Allow All Cookies

Manage Consent Preferences

Strictly Necessary Cookies - Always Active

We do not allow you to opt-out of our certain cookies, as they are necessary to ensure the proper functioning of our website (such as prompting our cookie banner and remembering your privacy choices) and/or to monitor site performance. These cookies are not used in a way that constitutes a “sale” of your data under the CCPA. You can set your browser to block or alert you about these cookies, but some parts of the site will not work as intended if you do so. You can usually find these settings in the Options or Preferences menu of your browser. Visit www.allaboutcookies.org to learn more.

Sale of Personal Data, Targeting & Social Media Cookies

Under the California Consumer Privacy Act, you have the right to opt-out of the sale of your personal information to third parties. These cookies collect information for analytics and to personalize your experience with targeted ads. You may exercise your right to opt out of the sale of personal information by using this toggle switch. If you opt out we will not be able to offer you personalised ads and will not hand over your personal information to any third parties. Additionally, you may contact our legal department for further clarification about your rights as a California consumer by using this Exercise My Rights link

If you have enabled privacy controls on your browser (such as a plugin), we have to take that as a valid request to opt-out. Therefore we would not be able to track your activity through the web. This may affect our ability to personalize ads according to your preferences.

Targeting cookies may be set through our site by our advertising partners. They may be used by those companies to build a profile of your interests and show you relevant adverts on other sites. They do not store directly personal information, but are based on uniquely identifying your browser and internet device. If you do not allow these cookies, you will experience less targeted advertising.

Social media cookies are set by a range of social media services that we have added to the site to enable you to share our content with your friends and networks. They are capable of tracking your browser across other sites and building up a profile of your interests. This may impact the content and messages you see on other websites you visit. If you do not allow these cookies you may not be able to use or see these sharing tools.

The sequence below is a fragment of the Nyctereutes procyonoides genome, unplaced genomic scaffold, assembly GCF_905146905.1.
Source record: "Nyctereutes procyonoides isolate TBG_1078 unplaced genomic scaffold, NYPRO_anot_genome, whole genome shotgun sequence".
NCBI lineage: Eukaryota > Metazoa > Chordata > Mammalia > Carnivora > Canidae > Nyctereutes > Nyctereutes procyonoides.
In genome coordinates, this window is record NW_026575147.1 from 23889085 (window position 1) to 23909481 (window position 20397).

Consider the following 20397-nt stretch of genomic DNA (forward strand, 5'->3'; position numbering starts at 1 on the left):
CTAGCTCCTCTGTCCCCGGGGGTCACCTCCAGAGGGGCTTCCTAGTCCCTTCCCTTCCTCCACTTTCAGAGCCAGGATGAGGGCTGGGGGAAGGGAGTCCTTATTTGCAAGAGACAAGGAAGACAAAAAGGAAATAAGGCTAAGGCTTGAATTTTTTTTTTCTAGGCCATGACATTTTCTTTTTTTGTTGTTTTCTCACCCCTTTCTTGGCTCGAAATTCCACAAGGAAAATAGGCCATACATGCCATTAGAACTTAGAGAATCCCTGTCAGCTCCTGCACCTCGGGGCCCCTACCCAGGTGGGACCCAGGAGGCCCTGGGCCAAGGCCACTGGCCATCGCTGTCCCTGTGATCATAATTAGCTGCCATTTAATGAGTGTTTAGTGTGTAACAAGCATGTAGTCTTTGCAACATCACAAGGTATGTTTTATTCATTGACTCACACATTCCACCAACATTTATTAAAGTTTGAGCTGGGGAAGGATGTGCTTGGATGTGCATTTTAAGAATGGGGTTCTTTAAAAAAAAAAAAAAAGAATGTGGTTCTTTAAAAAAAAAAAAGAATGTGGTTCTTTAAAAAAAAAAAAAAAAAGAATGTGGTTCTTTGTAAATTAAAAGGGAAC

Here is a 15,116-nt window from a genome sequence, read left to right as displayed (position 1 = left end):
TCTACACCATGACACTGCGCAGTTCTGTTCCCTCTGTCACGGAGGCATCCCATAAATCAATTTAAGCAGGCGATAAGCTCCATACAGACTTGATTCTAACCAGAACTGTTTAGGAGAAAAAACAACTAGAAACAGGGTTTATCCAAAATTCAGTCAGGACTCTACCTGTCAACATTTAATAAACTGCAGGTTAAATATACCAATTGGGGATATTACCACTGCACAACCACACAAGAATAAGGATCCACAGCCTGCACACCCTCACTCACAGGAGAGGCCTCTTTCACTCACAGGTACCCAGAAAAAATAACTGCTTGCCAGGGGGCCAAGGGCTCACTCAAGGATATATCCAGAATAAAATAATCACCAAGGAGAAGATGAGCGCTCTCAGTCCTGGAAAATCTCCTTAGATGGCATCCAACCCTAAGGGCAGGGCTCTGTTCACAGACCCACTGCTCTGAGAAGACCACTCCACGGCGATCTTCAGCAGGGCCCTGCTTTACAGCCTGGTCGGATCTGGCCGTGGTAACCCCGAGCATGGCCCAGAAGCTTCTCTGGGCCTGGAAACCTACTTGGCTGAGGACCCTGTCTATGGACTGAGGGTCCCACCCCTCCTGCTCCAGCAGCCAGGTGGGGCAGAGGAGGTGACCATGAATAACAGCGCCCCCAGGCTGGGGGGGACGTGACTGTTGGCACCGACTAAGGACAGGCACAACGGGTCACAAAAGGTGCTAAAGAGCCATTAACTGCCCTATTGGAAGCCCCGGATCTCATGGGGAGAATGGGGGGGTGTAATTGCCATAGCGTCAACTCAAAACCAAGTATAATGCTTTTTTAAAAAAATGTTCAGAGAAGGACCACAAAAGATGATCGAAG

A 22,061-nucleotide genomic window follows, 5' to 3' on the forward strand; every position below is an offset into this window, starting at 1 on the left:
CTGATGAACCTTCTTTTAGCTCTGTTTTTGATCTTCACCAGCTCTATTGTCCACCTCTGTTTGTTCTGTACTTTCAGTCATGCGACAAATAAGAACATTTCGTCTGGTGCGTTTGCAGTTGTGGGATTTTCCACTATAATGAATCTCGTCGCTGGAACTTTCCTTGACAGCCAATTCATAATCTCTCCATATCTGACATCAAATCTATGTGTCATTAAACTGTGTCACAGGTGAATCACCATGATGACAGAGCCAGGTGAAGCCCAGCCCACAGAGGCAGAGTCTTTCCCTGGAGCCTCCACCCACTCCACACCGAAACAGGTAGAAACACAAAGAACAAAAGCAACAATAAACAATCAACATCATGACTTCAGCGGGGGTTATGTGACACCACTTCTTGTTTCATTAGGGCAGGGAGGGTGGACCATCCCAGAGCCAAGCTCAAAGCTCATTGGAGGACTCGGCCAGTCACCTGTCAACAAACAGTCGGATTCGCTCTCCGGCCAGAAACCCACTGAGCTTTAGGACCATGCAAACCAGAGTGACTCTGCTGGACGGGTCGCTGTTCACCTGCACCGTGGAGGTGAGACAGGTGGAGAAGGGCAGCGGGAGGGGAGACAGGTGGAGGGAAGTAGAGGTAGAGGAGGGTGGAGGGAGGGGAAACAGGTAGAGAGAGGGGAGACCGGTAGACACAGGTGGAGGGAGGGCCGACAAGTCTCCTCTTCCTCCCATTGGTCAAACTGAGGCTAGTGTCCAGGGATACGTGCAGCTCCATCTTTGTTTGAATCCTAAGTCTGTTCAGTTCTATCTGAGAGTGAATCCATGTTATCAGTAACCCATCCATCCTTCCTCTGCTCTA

If you want to opt out of all of our lead reports and lists, please submit a privacy request at our Do Not Sell page.

Save Settings
Cookie Preferences Cookie List

Cookie List

A cookie is a small piece of data (text file) that a website – when visited by a user – asks your browser to store on your device in order to remember information about you, such as your language preference or login information. Those cookies are set by us and called first-party cookies. We also use third-party cookies – which are cookies from a domain different than the domain of the website you are visiting – for our advertising and marketing efforts. More specifically, we use cookies and other tracking technologies for the following purposes:

Strictly Necessary Cookies

We do not allow you to opt-out of our certain cookies, as they are necessary to ensure the proper functioning of our website (such as prompting our cookie banner and remembering your privacy choices) and/or to monitor site performance. These cookies are not used in a way that constitutes a “sale” of your data under the CCPA. You can set your browser to block or alert you about these cookies, but some parts of the site will not work as intended if you do so. You can usually find these settings in the Options or Preferences menu of your browser. Visit www.allaboutcookies.org to learn more.